• Kym, another lovely post. Kudos. I agree with your position on Richardson Grove. Forgive me, but I must gently dissent on one point: pot legalization as a politically viable outcome. This is a nonstarter outside of the Emerald Triangle. None of the stated candidates for CA Governor has offered any support for legalization. Not Newsom, not Brown. The issue is even less viable at the federal level. Show me where the Obama Administration has offered any public support for legalization. Politicians are terrified to support legalization because being pro street drugs is about as politically deadly as being pro tax increases.

    For this to change there must be a large and strong constituency to push back against the knee-jerk anti-drug viewpoint that has been hammered into the electorate since at least Nancy Reagan. But ask yourself: what is the state-level and federal-level constituency that will drive this victory? Drug users? Politically nonviable. The law enforcement community? Nope — fighting illegal drugs is their business and budget source. School teachers? Get real. Veterans? Mostly no. Christians? Nope. Labor unions? Nope. The business community? mostly no. Rational social libertarians and the educated elite: Yes, but there aren’t enough of them.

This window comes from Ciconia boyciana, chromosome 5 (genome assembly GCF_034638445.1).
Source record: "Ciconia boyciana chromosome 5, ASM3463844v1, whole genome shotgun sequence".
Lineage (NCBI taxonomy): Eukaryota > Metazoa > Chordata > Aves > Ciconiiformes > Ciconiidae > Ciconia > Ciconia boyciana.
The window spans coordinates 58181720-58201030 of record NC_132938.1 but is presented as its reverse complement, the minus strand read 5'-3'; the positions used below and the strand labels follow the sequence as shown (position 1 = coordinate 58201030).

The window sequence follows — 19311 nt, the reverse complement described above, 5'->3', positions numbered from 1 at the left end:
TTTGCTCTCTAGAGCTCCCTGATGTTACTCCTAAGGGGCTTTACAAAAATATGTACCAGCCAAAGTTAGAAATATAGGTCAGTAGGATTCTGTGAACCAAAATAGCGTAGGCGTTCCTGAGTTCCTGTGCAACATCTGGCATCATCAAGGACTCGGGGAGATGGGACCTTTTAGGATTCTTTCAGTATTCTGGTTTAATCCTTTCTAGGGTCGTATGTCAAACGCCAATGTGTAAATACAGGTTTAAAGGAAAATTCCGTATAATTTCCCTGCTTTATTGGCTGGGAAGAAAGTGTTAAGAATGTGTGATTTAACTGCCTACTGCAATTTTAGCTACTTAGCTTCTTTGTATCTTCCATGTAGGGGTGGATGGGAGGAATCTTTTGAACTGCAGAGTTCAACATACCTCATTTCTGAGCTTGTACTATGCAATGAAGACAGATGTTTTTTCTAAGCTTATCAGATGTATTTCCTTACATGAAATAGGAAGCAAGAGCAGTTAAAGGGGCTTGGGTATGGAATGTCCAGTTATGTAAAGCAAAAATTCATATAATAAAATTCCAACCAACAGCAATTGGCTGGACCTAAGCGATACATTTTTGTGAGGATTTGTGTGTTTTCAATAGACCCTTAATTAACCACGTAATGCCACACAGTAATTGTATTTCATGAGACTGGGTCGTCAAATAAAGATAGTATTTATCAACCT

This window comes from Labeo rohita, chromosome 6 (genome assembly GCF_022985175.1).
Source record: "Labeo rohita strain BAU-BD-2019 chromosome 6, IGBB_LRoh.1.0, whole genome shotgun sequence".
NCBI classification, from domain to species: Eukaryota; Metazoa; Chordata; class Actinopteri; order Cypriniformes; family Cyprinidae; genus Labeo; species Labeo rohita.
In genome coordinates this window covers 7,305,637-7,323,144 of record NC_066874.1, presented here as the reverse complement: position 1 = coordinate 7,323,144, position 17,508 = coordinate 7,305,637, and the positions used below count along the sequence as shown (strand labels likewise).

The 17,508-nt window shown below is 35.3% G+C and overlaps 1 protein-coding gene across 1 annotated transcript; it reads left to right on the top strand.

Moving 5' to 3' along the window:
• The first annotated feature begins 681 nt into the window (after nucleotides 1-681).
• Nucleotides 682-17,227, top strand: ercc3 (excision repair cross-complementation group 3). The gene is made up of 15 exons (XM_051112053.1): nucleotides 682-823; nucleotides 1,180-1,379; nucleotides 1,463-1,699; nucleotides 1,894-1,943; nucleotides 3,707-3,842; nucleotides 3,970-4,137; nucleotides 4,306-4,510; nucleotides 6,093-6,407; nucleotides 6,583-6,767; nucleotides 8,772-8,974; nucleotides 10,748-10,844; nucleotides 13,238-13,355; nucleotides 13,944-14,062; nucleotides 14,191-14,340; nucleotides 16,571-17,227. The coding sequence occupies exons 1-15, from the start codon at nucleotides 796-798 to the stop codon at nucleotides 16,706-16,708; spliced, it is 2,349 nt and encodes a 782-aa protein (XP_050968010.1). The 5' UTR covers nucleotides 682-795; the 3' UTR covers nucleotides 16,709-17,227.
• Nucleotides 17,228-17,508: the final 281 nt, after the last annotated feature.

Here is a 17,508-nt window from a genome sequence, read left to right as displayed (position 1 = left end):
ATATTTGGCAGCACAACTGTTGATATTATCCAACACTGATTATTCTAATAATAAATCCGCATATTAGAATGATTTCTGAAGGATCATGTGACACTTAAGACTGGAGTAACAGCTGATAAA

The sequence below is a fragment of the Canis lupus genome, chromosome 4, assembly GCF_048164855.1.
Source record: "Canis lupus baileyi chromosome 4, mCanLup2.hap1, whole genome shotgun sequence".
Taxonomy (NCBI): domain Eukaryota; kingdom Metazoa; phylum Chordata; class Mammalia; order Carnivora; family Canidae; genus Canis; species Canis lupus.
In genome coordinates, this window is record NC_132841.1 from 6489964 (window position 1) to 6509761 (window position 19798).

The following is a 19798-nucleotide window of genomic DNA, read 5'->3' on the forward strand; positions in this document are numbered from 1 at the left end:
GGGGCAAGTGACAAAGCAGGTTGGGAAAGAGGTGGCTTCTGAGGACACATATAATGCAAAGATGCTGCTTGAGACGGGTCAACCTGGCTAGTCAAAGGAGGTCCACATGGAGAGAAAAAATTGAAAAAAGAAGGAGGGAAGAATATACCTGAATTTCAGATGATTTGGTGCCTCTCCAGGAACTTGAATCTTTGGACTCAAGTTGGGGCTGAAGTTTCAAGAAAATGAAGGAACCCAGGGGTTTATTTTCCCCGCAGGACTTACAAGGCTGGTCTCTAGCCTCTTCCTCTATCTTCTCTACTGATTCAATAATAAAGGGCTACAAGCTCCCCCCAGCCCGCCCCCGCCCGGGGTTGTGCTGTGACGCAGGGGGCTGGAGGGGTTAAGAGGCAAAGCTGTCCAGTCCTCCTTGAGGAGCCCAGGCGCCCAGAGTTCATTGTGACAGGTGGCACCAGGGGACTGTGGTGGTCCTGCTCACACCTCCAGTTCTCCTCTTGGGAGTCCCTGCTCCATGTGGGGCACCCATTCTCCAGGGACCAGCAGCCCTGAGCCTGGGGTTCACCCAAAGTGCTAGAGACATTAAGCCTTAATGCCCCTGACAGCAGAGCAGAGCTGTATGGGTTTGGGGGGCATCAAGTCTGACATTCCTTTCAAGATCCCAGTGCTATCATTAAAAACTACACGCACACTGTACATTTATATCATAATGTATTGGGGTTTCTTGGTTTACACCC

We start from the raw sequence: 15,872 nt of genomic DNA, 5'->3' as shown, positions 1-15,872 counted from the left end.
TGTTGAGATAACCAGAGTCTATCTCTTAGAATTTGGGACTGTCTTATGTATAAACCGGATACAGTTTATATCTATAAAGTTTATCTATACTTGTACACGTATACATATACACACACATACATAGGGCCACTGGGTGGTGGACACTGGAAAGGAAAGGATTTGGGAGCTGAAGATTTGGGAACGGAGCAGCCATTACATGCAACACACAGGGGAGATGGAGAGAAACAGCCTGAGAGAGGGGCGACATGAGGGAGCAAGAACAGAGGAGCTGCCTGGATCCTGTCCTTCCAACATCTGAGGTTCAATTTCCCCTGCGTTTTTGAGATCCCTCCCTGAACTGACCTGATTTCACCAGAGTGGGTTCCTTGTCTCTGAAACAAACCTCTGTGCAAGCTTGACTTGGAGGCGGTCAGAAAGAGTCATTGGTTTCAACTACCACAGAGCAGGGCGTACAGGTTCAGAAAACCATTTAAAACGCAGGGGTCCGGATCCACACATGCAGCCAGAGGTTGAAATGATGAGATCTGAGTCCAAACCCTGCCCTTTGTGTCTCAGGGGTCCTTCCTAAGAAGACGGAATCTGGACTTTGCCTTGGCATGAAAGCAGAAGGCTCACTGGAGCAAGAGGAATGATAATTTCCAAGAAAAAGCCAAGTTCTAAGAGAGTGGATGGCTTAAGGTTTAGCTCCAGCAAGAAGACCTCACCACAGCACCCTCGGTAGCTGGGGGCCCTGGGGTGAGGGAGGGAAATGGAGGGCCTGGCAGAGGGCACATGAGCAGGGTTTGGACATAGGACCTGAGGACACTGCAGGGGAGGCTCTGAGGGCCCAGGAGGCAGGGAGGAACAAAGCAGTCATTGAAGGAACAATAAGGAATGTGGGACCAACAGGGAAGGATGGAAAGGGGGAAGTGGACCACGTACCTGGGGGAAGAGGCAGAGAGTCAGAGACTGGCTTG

The idea of taxing pot is seen by some as a way to create a constituency for legalization, but I don’t think so. Now you are fighting the battle for the combination of (i) legalizing a street drug and (ii) imposing a new tax. Now get 2/3 in the CA legislature to support that combination.

    So, Kym, I think the most likely outcome is a continuation of pot being a low priority to law enforcement in certain areas of the US (e.g., Humboldt and the rest of rural CA) that remain production centers, and that enjoy a certain price premium thanks to it being more vigorously enforced elsewhere in the US.

    • Zeno,

      I can’t decide if I hope you are right or I hope you are wrong. For the North Coasts’ sake the easy, most lucrative route is if pot stays illegal but the problems associated with it make me hope you are wrong.

      I don’t think we face legalization in the next year or even two but within 10 or 20, it seems almost certain to me. The conversation about legalization is everywhere. The comfort zone of the American public is very high with pot ( sorry, couldn’t resit the terrible pun.) Twenty years ago, marijuana smoking was considered wild. Now almost everyone has tried it at least in their youth. As people grow ever more relaxed about weed, they are more likely to vote for legalization and politicians are less likely to see it as the kiss of death to their careers.